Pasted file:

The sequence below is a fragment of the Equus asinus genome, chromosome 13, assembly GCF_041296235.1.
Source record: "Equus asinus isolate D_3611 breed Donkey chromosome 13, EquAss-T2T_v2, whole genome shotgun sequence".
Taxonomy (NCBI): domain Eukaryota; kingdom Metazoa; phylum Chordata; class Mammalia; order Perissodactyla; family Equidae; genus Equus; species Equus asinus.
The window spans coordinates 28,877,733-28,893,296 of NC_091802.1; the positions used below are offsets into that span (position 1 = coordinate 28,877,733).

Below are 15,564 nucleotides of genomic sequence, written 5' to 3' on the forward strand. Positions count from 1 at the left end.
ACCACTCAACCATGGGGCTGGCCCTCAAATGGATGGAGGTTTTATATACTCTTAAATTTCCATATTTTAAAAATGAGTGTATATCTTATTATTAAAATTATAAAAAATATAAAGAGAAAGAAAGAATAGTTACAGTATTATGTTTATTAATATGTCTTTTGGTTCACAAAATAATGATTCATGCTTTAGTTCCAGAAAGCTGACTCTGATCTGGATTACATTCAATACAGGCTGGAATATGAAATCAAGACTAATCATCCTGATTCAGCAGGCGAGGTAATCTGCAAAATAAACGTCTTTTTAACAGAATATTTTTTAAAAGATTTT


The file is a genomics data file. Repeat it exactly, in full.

The sequence below is a fragment of the Equus asinus genome, chromosome 13, assembly GCF_041296235.1.
Source record: "Equus asinus isolate D_3611 breed Donkey chromosome 13, EquAss-T2T_v2, whole genome shotgun sequence".
Taxonomy (NCBI): domain Eukaryota; kingdom Metazoa; phylum Chordata; class Mammalia; order Perissodactyla; family Equidae; genus Equus; species Equus asinus.
The window spans coordinates 28,877,733-28,893,296 of NC_091802.1; the positions used below are offsets into that span (position 1 = coordinate 28,877,733).

Below are 15,564 nucleotides of genomic sequence, written 5' to 3' on the forward strand. Positions count from 1 at the left end.
ACCACTCAACCATGGGGCTGGCCCTCAAATGGATGGAGGTTTTATATACTCTTAAATTTCCATATTTTAAAAATGAGTGTATATCTTATTATTAAAATTATAAAAAATATAAAGAGAAAGAAAGAATAGTTACAGTATTATGTTTATTAATATGTCTTTTGGTTCACAAAATAATGATTCATGCTTTAGTTCCAGAAAGCTGACTCTGATCTGGATTACATTCAATACAGGCTGGAATATGAAATCAAGACTAATCATCCTGATTCAGCAGGCGAGGTAATCTGCAAAATAAACGTCTTTTTAACAGAATATTTTTTAAAAGATTTT